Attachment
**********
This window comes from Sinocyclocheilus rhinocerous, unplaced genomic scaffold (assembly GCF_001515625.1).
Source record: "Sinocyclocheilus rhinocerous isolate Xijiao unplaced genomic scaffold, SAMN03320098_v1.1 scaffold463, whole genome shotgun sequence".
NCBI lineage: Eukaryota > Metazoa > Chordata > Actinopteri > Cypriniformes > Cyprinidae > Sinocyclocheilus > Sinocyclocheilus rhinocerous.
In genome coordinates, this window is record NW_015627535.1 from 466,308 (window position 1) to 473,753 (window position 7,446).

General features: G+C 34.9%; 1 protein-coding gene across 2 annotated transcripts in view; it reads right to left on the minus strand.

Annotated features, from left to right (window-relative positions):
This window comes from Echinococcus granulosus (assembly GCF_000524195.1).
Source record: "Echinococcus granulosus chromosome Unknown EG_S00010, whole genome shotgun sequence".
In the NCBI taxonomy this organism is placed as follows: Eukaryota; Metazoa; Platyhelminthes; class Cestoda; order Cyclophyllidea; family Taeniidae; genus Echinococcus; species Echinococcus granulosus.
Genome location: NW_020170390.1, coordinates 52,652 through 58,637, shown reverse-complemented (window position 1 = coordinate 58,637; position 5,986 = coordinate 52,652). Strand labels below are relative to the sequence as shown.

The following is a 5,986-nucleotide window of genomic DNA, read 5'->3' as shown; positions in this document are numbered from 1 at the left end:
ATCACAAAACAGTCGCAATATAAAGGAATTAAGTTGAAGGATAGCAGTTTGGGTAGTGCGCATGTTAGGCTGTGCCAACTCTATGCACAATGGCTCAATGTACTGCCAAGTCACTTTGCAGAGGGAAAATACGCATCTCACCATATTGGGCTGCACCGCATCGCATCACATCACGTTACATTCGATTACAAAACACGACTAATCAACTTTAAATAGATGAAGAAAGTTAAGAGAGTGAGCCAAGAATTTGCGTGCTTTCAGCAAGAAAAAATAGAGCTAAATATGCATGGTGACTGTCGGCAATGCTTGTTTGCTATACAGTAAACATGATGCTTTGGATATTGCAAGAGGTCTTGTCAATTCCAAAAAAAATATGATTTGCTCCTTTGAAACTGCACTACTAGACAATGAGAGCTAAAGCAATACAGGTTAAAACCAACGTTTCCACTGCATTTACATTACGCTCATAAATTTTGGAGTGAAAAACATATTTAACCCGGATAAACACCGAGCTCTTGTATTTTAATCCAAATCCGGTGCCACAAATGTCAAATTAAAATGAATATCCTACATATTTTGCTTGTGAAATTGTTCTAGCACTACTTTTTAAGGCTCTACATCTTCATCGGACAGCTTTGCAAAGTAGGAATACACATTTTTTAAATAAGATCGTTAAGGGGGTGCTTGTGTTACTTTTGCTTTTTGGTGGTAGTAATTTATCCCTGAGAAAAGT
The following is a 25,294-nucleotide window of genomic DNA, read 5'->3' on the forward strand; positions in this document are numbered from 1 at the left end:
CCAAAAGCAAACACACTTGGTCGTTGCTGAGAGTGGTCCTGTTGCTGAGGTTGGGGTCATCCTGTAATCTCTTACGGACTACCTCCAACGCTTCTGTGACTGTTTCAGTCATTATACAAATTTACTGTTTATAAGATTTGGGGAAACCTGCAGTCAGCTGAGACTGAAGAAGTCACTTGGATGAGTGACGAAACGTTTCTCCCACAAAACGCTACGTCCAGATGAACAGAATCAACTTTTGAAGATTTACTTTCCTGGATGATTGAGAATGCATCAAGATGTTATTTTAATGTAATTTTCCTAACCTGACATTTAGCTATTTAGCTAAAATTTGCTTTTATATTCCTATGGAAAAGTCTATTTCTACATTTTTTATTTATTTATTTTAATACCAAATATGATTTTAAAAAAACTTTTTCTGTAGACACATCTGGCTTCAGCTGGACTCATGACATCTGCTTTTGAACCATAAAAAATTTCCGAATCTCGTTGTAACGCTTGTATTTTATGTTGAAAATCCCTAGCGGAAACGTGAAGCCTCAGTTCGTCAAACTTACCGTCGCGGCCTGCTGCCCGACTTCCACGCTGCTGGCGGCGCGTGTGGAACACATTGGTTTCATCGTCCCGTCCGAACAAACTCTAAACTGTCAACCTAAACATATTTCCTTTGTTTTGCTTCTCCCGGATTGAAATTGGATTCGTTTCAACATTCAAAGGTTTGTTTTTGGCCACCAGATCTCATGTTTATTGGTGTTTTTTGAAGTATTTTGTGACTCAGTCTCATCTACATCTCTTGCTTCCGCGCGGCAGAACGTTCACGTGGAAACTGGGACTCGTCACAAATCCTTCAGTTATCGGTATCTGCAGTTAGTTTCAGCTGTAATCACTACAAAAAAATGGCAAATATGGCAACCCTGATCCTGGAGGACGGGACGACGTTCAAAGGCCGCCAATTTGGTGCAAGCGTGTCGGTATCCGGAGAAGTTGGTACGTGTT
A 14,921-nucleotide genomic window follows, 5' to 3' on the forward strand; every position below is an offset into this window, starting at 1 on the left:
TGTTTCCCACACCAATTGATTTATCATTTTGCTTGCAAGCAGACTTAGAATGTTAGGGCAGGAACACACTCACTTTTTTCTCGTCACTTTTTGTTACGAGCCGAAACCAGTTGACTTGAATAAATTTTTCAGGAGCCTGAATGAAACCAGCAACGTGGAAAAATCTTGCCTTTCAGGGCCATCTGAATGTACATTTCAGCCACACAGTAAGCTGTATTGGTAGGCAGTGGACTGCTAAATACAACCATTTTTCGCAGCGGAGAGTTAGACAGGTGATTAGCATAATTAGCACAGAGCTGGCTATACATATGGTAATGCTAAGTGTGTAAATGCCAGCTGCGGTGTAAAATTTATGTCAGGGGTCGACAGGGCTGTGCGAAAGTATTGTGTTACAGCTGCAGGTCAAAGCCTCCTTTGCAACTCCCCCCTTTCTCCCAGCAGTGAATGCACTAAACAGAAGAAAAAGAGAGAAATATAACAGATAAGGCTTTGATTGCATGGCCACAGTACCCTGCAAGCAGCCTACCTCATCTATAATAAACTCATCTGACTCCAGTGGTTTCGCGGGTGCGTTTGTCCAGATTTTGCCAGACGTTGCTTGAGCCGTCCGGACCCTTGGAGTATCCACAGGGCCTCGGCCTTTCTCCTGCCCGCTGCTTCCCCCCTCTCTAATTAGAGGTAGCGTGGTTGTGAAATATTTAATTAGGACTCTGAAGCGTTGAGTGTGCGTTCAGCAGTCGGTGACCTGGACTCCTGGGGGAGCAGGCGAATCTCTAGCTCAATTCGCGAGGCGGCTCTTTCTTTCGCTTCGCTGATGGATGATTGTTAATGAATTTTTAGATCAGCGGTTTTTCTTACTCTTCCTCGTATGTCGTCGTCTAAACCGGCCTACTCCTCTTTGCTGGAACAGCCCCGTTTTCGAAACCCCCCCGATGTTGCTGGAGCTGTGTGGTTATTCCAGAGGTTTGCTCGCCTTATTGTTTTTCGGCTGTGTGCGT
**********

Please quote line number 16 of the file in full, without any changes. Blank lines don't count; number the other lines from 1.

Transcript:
TGTTTCCCACACCAATTGATTTATCATTTTGCTTGCAAGCAGACTTAGAATGTTAGGGCAGGAACACACTCACTTTTTTCTCGTCACTTTTTGTTACGAGCCGAAACCAGTTGACTTGAATAAATTTTTCAGGAGCCTGAATGAAACCAGCAACGTGGAAAAATCTTGCCTTTCAGGGCCATCTGAATGTACATTTCAGCCACACAGTAAGCTGTATTGGTAGGCAGTGGACTGCTAAATACAACCATTTTTCGCAGCGGAGAGTTAGACAGGTGATTAGCATAATTAGCACAGAGCTGGCTATACATATGGTAATGCTAAGTGTGTAAATGCCAGCTGCGGTGTAAAATTTATGTCAGGGGTCGACAGGGCTGTGCGAAAGTATTGTGTTACAGCTGCAGGTCAAAGCCTCCTTTGCAACTCCCCCCTTTCTCCCAGCAGTGAATGCACTAAACAGAAGAAAAAGAGAGAAATATAACAGATAAGGCTTTGATTGCATGGCCACAGTACCCTGCAAGCAGCCTACCTCATCTATAATAAACTCATCTGACTCCAGTGGTTTCGCGGGTGCGTTTGTCCAGATTTTGCCAGACGTTGCTTGAGCCGTCCGGACCCTTGGAGTATCCACAGGGCCTCGGCCTTTCTCCTGCCCGCTGCTTCCCCCCTCTCTAATTAGAGGTAGCGTGGTTGTGAAATATTTAATTAGGACTCTGAAGCGTTGAGTGTGCGTTCAGCAGTCGGTGACCTGGACTCCTGGGGGAGCAGGCGAATCTCTAGCTCAATTCGCGAGGCGGCTCTTTCTTTCGCTTCGCTGATGGATGATTGTTAATGAATTTTTAGATCAGCGGTTTTTCTTACTCTTCCTCGTATGTCGTCGTCTAAACCGGCCTACTCCTCTTTGCTGGAACAGCCCCGTTTTCGAAACCCCCCCGATGTTGCTGGAGCTGTGTGGTTATTCCAGAGGTTTGCTCGCCTTATTGTTTTTCGGCTGTGTGCGT